These are what we call the 'YMMV items.' Things that some people find in this work. We call them 'your mileage might vary' because not everyone sees these things in the same way. This starts discussions in the trope lists, a thing we don't want. Please use the discussion page if you'd like to discuss any of these items.
Ask anyone and they'd say Francis is the real main character of the show, not Malcolm, since he got the majority of the character development and became better off in the end.
Base Breaker: Every main character, especially Lois. Each character drifts from likable to completely insane. For the viewer, their mileage may vary on just how they're supposed to feel about anyone at any given time.
Broken Base: The Series Finale. Malcolm gets offered a lucrative job that would allow him to skip college and become rich. Lois and his family force him to pass up the job because in Lois' words "Malcolm needs to actually crawl and scrape" to actually be a good person. The big divide is whether people feel that Lois was actually right or if she was once more being a Control Freak.
Crosses the Line Twice: Domestic abuse, stalking, bullying, religion, death, infidelity, animal cruelty, incest, drug abuse, misogyny, racism; nothing is sacred, and it's all played for laughs. And, unlike shows like The Simpsons that try to temper some of the subject matter with heartwarming moments, this show hardly does it.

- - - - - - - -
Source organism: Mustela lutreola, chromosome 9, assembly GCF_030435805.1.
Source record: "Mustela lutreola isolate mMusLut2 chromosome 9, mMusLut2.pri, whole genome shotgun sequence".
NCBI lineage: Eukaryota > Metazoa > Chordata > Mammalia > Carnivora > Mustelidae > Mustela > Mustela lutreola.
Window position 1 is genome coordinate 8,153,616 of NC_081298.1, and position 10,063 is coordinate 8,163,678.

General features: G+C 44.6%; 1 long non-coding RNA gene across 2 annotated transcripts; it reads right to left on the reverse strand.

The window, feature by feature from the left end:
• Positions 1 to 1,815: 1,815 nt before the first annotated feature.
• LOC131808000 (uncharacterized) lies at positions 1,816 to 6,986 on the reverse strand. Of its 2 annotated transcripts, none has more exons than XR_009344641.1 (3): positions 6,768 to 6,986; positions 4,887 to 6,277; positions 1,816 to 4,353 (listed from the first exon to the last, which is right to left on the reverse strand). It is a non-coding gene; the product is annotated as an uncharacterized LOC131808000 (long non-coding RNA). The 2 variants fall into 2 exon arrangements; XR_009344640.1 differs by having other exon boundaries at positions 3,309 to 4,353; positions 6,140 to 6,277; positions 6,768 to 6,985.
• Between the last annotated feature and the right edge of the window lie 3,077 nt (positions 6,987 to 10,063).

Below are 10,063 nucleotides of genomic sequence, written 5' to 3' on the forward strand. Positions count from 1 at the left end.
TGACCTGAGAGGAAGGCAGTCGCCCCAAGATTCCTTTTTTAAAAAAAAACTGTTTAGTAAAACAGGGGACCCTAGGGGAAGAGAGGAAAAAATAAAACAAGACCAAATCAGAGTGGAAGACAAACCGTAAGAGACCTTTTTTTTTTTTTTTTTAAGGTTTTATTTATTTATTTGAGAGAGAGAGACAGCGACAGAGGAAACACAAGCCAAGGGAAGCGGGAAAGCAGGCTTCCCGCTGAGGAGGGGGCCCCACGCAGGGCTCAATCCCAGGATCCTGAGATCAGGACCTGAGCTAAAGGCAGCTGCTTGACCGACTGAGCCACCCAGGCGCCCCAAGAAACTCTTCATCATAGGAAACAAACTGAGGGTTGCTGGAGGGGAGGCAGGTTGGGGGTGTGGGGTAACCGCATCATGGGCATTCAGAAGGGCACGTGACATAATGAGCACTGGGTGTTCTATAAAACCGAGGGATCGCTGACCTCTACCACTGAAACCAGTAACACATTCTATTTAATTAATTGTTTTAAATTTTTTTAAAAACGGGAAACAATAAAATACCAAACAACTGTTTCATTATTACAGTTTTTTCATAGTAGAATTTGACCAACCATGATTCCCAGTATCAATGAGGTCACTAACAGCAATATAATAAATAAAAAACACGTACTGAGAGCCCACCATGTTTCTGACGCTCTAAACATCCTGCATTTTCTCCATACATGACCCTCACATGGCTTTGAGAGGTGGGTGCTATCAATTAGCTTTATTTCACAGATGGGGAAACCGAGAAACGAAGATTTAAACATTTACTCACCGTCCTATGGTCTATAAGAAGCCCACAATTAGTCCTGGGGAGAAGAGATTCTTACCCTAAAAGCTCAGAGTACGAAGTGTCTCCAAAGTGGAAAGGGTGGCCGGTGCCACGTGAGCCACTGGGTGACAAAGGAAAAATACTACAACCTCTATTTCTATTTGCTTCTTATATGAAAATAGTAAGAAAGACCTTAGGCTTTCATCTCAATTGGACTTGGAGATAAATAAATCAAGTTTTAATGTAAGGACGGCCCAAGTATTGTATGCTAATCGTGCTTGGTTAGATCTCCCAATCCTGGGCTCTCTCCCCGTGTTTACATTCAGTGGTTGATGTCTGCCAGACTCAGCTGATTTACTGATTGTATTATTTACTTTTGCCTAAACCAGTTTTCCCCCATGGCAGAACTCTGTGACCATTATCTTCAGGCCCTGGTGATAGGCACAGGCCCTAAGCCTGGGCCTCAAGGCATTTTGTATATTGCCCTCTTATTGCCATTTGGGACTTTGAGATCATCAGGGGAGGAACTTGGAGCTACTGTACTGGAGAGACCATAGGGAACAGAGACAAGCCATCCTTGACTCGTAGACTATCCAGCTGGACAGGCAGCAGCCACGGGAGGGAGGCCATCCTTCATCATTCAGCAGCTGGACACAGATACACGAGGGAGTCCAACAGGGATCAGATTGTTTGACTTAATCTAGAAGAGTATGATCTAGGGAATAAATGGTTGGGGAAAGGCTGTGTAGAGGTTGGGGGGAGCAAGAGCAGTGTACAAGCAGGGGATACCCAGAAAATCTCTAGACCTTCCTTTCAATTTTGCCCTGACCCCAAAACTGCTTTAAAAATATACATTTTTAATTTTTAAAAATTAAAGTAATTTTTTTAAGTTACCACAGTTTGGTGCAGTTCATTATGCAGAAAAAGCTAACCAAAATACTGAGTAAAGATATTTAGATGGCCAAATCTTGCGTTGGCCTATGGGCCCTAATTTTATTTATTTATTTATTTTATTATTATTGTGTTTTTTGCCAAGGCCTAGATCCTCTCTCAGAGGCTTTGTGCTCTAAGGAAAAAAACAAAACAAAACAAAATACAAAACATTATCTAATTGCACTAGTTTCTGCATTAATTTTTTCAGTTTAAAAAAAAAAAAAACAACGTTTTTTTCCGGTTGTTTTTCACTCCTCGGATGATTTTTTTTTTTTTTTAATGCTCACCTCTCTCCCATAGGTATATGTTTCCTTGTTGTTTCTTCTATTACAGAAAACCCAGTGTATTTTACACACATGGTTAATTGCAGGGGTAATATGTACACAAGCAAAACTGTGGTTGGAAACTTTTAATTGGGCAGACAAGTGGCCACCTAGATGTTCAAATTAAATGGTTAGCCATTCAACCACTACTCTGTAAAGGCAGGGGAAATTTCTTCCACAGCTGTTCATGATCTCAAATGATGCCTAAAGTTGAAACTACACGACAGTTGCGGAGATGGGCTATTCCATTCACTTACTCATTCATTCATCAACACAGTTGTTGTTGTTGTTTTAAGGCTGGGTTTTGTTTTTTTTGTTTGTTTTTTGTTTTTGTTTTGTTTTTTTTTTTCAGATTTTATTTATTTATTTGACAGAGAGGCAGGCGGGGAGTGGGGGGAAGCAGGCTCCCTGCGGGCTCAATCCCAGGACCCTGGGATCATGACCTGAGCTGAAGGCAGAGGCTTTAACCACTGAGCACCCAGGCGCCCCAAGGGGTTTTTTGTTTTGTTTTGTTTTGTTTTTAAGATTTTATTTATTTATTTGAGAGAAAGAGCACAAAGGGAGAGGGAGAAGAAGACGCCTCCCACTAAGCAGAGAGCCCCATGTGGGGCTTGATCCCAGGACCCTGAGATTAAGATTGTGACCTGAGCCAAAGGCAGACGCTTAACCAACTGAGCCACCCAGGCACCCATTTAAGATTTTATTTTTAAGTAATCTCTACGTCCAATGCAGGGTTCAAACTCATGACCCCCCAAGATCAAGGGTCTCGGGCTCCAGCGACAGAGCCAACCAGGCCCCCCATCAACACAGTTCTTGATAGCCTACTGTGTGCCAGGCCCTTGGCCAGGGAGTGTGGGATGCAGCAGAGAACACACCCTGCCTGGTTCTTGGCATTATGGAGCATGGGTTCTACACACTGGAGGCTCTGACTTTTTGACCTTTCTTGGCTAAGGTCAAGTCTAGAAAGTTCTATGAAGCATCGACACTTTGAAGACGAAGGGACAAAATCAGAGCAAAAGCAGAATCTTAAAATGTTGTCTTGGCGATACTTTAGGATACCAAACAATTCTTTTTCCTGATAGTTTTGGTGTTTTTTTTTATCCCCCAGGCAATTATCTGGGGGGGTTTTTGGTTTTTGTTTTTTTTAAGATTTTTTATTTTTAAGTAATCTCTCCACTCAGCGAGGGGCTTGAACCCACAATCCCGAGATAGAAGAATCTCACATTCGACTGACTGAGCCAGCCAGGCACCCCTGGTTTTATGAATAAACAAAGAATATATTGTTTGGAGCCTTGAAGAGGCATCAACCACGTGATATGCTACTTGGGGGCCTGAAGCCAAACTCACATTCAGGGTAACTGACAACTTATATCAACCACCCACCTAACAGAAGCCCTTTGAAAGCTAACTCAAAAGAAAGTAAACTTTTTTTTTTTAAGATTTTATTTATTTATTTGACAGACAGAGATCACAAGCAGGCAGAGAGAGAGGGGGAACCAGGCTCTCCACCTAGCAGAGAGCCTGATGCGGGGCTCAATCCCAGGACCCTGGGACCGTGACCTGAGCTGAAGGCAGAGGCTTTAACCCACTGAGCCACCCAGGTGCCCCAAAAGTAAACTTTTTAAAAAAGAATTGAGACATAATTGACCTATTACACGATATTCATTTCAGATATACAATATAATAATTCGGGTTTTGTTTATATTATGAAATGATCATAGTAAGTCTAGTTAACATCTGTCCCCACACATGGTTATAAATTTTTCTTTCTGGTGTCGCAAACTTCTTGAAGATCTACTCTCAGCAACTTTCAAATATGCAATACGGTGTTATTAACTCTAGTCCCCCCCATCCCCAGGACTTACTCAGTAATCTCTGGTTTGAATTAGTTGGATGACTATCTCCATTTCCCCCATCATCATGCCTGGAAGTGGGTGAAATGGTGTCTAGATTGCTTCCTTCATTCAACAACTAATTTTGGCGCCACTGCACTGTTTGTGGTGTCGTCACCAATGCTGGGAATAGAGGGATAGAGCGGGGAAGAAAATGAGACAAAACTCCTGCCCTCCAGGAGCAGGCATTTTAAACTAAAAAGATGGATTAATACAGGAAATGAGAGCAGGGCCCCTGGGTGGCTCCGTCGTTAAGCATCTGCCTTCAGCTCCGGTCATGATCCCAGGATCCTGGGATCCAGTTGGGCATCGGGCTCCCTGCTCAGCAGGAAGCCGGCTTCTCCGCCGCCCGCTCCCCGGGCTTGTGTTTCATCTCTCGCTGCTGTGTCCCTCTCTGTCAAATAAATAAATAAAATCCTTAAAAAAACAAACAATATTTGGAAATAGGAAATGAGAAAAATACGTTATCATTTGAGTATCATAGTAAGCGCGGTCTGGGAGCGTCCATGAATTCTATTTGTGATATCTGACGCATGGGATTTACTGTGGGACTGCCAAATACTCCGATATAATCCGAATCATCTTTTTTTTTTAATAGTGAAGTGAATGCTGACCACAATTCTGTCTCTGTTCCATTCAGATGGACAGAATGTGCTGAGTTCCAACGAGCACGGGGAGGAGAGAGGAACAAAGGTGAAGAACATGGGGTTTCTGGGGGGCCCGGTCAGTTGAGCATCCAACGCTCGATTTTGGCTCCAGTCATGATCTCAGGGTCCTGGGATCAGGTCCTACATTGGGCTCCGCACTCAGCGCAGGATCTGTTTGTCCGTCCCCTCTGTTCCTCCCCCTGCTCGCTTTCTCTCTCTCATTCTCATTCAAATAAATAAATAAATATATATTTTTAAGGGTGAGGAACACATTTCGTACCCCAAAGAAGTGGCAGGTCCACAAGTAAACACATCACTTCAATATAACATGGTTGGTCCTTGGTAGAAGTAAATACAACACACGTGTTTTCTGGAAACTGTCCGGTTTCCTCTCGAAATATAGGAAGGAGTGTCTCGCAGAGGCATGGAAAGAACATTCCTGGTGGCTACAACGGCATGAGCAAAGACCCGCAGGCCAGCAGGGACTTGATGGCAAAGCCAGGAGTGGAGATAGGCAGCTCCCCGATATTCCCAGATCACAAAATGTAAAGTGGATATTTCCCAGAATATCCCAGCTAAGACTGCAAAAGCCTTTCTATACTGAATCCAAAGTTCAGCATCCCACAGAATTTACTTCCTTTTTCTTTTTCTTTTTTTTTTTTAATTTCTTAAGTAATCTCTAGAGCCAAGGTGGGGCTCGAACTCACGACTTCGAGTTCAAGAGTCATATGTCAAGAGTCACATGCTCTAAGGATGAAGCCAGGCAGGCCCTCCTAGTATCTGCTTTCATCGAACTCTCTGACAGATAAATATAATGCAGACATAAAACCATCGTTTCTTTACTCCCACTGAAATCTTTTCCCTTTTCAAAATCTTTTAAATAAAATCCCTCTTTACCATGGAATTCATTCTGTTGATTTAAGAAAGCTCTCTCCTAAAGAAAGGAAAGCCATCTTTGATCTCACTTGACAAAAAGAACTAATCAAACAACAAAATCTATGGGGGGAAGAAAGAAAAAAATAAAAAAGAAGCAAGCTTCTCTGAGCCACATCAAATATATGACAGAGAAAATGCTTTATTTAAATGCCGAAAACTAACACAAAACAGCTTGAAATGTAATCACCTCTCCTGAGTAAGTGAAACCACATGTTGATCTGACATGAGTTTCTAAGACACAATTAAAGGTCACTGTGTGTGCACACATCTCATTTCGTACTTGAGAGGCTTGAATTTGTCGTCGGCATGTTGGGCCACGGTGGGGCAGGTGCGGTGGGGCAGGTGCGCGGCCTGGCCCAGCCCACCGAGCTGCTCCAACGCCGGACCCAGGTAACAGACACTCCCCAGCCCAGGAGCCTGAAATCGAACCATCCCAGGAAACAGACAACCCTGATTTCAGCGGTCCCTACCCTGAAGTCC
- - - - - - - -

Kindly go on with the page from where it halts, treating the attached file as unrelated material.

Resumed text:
"Funny Aneurysm" Moment: Commandant Spengler's multiple amputations are continually played for laughs. His actor Daniel von Bargen would later lose a leg to diabetes, and attempted suicide when it looked like he might lose the other one.
Harsher in Hindsight: The man who tried to frame Hal for corporate espionage feared he was dying of cancer and wanted to clear his conscience, only to find out that he wasn't later. Paul Gleeson, who played him, died of cancer a year and a half later.
One has to wonder if Breaking Bad show creator Vince Gilligan looked to this show for inspiration, as this show has a lot of scenes and episode premises that become hilarious and/or eerie once you learn that the Bryan Cranston who plays Bumbling Dad Hal is the same one who plays morally gray, cancer-stricken chemistry teacher-turned-meth dealer, Walter White:
In "Malcolm Goes to College," Reese pretends to be a drug dealer in order to get the attention of a well-known (and cute) narc at school, culminating in Hal getting busted for possession of drugs, complete with a baby at the table, and Reese berating him for not telling him.
The episode "Reese's Party" centers on one of Francis's hoodlum friends breaking in and making crystal meth in the family's backyard (sadly, Hal is away with Lois at a bed and breakfast).